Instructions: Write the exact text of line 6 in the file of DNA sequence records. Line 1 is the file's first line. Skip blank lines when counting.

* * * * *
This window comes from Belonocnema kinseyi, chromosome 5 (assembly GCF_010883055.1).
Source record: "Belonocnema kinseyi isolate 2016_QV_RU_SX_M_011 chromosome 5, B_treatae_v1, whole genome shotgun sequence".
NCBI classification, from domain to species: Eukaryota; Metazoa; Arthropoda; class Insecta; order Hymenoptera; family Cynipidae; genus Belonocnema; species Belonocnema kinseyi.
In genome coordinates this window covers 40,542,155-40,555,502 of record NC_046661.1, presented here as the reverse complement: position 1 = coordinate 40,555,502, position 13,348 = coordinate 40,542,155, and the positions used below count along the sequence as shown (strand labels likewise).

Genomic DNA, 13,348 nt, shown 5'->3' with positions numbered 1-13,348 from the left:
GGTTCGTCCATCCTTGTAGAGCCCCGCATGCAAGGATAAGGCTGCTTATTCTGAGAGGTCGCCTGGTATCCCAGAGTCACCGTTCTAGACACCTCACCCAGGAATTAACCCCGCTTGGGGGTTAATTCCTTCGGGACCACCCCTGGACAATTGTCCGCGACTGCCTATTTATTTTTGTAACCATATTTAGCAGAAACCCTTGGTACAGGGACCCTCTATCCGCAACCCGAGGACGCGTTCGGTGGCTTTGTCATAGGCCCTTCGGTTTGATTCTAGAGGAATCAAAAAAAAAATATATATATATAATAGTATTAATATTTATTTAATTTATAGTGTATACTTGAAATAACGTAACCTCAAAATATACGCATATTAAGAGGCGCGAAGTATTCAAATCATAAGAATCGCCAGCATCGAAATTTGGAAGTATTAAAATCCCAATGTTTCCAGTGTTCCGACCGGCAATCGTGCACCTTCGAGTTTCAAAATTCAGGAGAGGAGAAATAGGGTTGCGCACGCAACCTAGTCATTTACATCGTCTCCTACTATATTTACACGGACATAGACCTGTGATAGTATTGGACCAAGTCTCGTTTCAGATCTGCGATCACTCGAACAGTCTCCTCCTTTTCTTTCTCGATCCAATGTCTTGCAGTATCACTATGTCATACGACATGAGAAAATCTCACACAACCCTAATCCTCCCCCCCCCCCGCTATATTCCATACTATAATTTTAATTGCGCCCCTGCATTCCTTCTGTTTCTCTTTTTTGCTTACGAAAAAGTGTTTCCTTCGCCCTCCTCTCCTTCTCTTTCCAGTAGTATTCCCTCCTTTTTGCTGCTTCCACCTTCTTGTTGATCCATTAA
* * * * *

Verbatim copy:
GGTTCGTCCATCCTTGTAGAGCCCCGCATGCAAGGATAAGGCTGCTTATTCTGAGAGGTCGCCTGGTATCCCAGAGTCACCGTTCTAGACACCTCACCCAGGAATTAACCCCGCTTGGGGGTTAATTCCTTCGGGACCACCCCTGGACAATTGTCCGCGACTGCCTATTTATTTTTGTAACCATATTTAGCAGAAACCCTTGGTACAGGGACCCTCTATCCGCAACCCGAGGACGCGTTCGGTGGCTTTGTCATAGGCCCTTCGGTTTGATTCTAGAGGAATCAAAAAAAAAATATATATATATAATAGTATTAATATTTATTTAATTTATAGTGTATACTTGAAATAACGTAACCTCAAAATATACGCATATTAAGAGGCGCGAAGTATTCAAATCATAAGAATCGCCAGCATCGAAATTTGGAAGTATTAAAATCCCAATGTTTCCAGTGTTCCGACCGGCAATCGTGCACCTTCGAGTTTCAAAATTCAGGAGAGGAGAAATAGGGTTGCGCACGCAACCTAGTCATTTACATCGTCTCCTACTATATTTACACGGACATAGACCTGTGATAGTATTGGACCAAGTCTCGTTTCAGATCTGCGATCACTCGAACAGTCTCCTCCTTTTCTTTCTCGATCCAATGTCTTGCAGTATCACTATGTCATACGACATGAGAAAATCTCACACAACCCTAATCCTCCCCCCCCCCCGCTATATTCCATACTATAATTTTAATTGCGCCCCTGCATTCCTTCTGTTTCTCTTTTTTGCTTACGAAAAAGTGTTTCCTTCGCCCTCCTCTCCTTCTCTTTCCAGTAGTATTCCCTCCTTTTTGCTGCTTCCACCTTCTTGTTGATCCATTAA